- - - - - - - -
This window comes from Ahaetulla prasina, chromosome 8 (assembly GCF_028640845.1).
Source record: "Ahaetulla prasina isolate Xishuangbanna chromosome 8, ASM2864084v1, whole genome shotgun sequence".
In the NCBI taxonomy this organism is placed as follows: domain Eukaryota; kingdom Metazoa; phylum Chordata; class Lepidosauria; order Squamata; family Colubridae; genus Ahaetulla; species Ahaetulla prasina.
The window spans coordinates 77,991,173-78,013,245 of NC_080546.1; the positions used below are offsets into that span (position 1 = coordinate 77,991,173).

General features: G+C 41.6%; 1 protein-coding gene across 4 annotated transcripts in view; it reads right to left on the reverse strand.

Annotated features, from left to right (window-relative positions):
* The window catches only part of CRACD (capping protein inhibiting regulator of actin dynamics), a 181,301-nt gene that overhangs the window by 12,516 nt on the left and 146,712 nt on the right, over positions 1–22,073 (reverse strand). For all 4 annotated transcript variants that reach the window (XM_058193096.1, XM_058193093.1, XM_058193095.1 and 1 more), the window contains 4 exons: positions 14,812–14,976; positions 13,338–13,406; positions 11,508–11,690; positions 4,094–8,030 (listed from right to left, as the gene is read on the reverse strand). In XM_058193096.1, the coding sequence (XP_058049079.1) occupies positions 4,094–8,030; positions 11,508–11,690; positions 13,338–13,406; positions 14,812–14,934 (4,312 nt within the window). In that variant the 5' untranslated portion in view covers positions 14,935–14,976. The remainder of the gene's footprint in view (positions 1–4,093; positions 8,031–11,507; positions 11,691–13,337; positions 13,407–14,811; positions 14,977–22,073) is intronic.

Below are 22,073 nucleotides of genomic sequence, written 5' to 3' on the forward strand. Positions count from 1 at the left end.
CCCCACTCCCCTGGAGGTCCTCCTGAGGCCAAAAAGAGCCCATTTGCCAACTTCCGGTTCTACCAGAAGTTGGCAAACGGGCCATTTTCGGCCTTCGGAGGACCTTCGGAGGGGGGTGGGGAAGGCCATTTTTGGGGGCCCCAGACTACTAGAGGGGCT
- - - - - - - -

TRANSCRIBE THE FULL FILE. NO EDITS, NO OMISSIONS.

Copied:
This window comes from Ahaetulla prasina, chromosome 8 (assembly GCF_028640845.1).
Source record: "Ahaetulla prasina isolate Xishuangbanna chromosome 8, ASM2864084v1, whole genome shotgun sequence".
In the NCBI taxonomy this organism is placed as follows: domain Eukaryota; kingdom Metazoa; phylum Chordata; class Lepidosauria; order Squamata; family Colubridae; genus Ahaetulla; species Ahaetulla prasina.
The window spans coordinates 77,991,173-78,013,245 of NC_080546.1; the positions used below are offsets into that span (position 1 = coordinate 77,991,173).

General features: G+C 41.6%; 1 protein-coding gene across 4 annotated transcripts in view; it reads right to left on the reverse strand.

Annotated features, from left to right (window-relative positions):
* The window catches only part of CRACD (capping protein inhibiting regulator of actin dynamics), a 181,301-nt gene that overhangs the window by 12,516 nt on the left and 146,712 nt on the right, over positions 1–22,073 (reverse strand). For all 4 annotated transcript variants that reach the window (XM_058193096.1, XM_058193093.1, XM_058193095.1 and 1 more), the window contains 4 exons: positions 14,812–14,976; positions 13,338–13,406; positions 11,508–11,690; positions 4,094–8,030 (listed from right to left, as the gene is read on the reverse strand). In XM_058193096.1, the coding sequence (XP_058049079.1) occupies positions 4,094–8,030; positions 11,508–11,690; positions 13,338–13,406; positions 14,812–14,934 (4,312 nt within the window). In that variant the 5' untranslated portion in view covers positions 14,935–14,976. The remainder of the gene's footprint in view (positions 1–4,093; positions 8,031–11,507; positions 11,691–13,337; positions 13,407–14,811; positions 14,977–22,073) is intronic.

Below are 22,073 nucleotides of genomic sequence, written 5' to 3' on the forward strand. Positions count from 1 at the left end.
CCCCACTCCCCTGGAGGTCCTCCTGAGGCCAAAAAGAGCCCATTTGCCAACTTCCGGTTCTACCAGAAGTTGGCAAACGGGCCATTTTCGGCCTTCGGAGGACCTTCGGAGGGGGGTGGGGAAGGCCATTTTTGGGGGCCCCAGACTACTAGAGGGGCT